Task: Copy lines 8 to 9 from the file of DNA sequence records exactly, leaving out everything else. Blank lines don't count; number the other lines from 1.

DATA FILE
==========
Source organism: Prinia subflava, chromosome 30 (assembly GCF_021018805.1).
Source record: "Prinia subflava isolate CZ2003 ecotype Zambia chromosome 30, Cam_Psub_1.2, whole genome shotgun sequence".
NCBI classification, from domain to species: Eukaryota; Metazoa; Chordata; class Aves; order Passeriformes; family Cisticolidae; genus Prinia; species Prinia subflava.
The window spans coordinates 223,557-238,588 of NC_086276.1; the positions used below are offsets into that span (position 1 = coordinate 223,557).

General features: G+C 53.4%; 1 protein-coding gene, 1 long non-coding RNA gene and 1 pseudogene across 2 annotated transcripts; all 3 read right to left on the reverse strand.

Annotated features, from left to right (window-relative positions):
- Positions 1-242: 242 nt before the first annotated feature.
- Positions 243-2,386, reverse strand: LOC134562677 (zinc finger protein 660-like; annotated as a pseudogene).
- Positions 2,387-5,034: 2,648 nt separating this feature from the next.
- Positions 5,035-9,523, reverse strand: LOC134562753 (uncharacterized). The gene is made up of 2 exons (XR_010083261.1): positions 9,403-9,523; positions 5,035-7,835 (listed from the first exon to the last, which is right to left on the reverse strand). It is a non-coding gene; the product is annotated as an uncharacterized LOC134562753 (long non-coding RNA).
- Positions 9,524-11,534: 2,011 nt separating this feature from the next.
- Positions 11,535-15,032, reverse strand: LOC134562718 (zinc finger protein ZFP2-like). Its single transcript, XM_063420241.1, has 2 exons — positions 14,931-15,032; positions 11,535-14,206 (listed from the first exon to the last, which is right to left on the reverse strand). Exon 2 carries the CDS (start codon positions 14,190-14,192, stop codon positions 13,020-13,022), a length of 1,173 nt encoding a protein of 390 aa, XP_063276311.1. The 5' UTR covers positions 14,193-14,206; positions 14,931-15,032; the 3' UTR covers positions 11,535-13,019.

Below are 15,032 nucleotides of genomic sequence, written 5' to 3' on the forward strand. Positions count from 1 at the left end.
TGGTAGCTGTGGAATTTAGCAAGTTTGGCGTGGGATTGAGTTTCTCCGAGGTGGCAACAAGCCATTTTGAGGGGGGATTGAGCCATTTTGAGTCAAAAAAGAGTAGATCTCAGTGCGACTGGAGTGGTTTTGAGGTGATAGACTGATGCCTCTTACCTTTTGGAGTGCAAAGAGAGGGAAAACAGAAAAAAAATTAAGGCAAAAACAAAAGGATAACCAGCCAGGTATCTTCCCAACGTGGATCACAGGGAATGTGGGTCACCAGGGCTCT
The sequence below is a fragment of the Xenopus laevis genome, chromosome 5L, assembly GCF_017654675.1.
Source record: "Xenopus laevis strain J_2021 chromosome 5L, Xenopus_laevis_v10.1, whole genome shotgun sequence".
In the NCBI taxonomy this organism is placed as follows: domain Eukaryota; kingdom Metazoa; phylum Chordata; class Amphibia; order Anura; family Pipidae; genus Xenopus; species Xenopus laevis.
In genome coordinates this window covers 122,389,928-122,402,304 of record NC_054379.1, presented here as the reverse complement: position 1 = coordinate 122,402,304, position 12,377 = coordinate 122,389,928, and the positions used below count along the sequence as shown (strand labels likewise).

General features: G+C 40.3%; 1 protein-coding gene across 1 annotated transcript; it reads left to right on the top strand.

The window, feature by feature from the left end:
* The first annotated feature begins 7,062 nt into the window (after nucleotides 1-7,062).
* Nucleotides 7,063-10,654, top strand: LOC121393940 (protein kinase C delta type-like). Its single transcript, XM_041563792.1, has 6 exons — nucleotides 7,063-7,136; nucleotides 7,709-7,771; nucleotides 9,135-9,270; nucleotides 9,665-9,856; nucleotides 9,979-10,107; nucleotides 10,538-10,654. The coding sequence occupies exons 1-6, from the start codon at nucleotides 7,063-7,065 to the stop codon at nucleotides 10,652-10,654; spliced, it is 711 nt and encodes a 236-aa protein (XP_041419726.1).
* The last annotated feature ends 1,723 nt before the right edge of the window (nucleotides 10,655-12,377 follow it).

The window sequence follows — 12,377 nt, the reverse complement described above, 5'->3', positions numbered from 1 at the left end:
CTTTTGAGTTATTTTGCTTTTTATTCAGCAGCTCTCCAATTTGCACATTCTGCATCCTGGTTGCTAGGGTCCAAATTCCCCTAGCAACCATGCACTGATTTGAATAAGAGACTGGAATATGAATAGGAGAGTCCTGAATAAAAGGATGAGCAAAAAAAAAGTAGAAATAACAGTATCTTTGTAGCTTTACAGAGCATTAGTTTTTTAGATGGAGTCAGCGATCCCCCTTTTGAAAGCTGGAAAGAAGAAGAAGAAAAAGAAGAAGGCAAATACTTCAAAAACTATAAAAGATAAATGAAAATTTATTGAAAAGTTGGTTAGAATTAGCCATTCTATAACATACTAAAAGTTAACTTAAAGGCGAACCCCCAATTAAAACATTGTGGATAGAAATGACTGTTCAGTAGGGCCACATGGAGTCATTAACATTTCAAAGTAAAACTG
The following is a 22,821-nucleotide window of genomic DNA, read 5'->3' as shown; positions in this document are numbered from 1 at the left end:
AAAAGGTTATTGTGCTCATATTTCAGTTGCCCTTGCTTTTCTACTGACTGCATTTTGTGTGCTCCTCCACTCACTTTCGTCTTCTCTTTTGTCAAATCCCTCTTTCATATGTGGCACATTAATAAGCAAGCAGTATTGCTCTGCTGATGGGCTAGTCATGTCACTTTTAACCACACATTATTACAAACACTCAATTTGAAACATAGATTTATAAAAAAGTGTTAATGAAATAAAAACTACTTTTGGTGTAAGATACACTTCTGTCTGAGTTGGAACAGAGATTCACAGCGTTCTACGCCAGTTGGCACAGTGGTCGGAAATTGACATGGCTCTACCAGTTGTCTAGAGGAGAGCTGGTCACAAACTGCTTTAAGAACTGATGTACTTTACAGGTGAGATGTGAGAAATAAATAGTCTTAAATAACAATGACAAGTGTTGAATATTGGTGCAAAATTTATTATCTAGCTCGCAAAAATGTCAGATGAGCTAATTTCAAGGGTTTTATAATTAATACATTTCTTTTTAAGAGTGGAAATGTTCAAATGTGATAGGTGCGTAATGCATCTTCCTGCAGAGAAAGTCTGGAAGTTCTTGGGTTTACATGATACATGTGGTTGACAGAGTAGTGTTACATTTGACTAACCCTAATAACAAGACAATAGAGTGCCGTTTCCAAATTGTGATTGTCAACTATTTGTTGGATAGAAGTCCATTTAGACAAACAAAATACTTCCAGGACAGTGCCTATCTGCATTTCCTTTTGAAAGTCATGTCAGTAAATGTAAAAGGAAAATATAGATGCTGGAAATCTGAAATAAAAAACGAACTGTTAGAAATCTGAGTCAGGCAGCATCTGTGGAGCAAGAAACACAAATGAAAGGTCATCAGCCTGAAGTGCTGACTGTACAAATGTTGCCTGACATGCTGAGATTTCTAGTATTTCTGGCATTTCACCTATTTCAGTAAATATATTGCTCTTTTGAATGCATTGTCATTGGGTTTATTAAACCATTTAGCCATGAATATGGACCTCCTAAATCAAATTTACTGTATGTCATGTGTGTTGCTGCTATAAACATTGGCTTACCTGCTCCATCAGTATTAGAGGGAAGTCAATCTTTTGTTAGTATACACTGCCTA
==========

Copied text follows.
- Positions 243-2,386, reverse strand: LOC134562677 (zinc finger protein 660-like; annotated as a pseudogene).
- Positions 2,387-5,034: 2,648 nt separating this feature from the next.